In an effort to promote domestic animals as pets, cats (adopted from the East Bay SPCA) and dogs were added to our Contact Yard. They, alongside adopted domestic rabbits, serve as ambassador species in support of responsible, companion pet adoption.
Create initiatives in support of partners' projects, including East Bay SPCA programs.
Targeted to current and prospective rabbit owners, messaging at the rabbit habitat explains how to create enclosures and care for rabbits in a manner that supports their natural behavior.
Per the Oakland Zoo Master Plan, create a sanctuary habitat for chickens.
Educate guests about humane poultry and egg production, including the importance of cage-free, free-range habitats.
Protecting primates and apes from exploitation is an ongoing effort at home and abroad. Oakland Zoo is dedicated to protecting these special animals from private ownership, entertainment use, and biomedical research.
Oakland Zoo provided sanctuary for Gladys (arrived 2012), a white-handed gibbon who was privately owned.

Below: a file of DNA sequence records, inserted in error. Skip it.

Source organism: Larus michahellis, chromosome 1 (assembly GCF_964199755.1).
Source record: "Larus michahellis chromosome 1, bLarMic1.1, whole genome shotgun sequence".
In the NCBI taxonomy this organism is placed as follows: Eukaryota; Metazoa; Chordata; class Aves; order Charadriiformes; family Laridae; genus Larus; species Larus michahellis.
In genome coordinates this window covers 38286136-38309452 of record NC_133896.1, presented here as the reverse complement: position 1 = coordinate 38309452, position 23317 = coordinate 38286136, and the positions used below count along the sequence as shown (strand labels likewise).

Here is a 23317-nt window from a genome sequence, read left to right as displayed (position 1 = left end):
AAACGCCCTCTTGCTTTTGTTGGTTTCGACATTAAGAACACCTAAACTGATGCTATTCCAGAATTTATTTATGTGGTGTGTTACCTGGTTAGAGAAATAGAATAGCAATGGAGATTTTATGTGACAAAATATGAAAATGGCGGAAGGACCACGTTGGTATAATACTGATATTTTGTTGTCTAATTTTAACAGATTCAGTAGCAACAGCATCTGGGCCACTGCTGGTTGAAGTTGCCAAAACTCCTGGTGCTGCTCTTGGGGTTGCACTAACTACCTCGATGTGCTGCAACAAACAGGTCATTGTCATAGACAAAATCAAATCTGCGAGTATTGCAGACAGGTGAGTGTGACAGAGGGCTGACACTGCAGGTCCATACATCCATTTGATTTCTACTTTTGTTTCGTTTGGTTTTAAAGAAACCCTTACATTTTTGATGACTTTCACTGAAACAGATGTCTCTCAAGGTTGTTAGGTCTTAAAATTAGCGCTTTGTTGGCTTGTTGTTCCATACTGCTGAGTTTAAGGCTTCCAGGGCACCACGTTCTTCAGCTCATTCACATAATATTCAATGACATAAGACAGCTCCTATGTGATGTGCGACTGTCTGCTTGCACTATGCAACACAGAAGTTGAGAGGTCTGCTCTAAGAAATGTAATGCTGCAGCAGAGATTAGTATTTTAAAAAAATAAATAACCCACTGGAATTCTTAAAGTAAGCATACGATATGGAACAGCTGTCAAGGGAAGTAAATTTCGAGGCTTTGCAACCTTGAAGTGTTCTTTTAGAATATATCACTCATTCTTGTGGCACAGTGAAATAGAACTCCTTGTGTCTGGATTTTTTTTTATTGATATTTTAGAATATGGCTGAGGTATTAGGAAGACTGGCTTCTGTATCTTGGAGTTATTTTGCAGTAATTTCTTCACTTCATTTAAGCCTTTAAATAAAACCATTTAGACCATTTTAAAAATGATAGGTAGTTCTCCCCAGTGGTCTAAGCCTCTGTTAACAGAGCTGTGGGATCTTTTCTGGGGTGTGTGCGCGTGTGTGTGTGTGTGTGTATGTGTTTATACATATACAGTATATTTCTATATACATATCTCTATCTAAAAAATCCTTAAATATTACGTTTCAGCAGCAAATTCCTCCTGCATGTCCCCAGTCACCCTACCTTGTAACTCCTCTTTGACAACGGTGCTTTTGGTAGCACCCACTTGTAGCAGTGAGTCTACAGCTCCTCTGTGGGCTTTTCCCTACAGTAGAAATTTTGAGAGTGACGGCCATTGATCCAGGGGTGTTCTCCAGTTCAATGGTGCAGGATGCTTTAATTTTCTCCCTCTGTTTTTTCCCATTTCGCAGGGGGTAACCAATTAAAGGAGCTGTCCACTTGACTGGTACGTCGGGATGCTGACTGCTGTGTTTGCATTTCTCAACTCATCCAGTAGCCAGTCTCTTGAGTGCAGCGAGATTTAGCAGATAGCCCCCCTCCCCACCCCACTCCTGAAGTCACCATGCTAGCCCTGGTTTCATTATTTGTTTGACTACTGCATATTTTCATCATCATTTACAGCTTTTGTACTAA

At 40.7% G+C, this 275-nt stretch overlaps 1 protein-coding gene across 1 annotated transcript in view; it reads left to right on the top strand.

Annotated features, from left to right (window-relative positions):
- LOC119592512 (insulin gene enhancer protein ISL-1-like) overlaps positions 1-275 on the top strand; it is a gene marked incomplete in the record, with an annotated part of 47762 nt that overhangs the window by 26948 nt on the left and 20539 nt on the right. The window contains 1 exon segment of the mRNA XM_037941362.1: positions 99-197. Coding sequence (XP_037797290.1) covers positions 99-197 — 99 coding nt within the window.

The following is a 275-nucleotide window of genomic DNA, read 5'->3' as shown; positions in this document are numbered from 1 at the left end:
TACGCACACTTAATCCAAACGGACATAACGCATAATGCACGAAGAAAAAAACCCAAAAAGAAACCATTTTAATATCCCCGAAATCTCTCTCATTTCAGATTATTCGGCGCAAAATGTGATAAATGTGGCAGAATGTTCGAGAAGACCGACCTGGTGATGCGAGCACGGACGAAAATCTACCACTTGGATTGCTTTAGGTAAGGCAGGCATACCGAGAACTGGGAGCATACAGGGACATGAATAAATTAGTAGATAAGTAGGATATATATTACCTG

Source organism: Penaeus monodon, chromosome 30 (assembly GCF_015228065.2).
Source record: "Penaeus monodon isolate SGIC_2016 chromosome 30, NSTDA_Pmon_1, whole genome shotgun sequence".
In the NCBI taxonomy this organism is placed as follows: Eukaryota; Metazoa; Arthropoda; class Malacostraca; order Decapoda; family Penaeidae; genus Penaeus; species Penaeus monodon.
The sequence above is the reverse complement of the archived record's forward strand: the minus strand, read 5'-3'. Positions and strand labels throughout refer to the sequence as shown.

We provide sanctuary for five chimpanzees—Bernie and Eddy (arrived in 2010), who were used in the entertainment industry, and Andi, Caramia, and Moses (arrived in late 1990s), who were used for biomedical research.
We provide sanctuary for squirrel monkeys who were used in communication and biomedical research.
As a full participant in Roots and Shoots—a program from the Jane Goodall Institute—Oakland Zoo observed chimpanzees. The information, provided by program participants, was used to guide the care of captive chimpanzees worldwide.
In Kenya and Uganda, Oakland Zoo provided support for situ chimpanzee sanctuaries run by Sweetwaters Chimpanzee Sanctuary.
Oakland Zoo supported Chimp Haven, the first facility built to provide sanctuary for biomedical research chimpanzees.
Oakland Zoo plans to construct a new chimpanzee habitat.
Develop communications around Primates Aren't Pets messaging.
Create PSAs, book speakers, and leverage the new chimpanzee habitat to expand reach.
Promote chimpanzee welfare at the new habitat, and through sanctuary partners.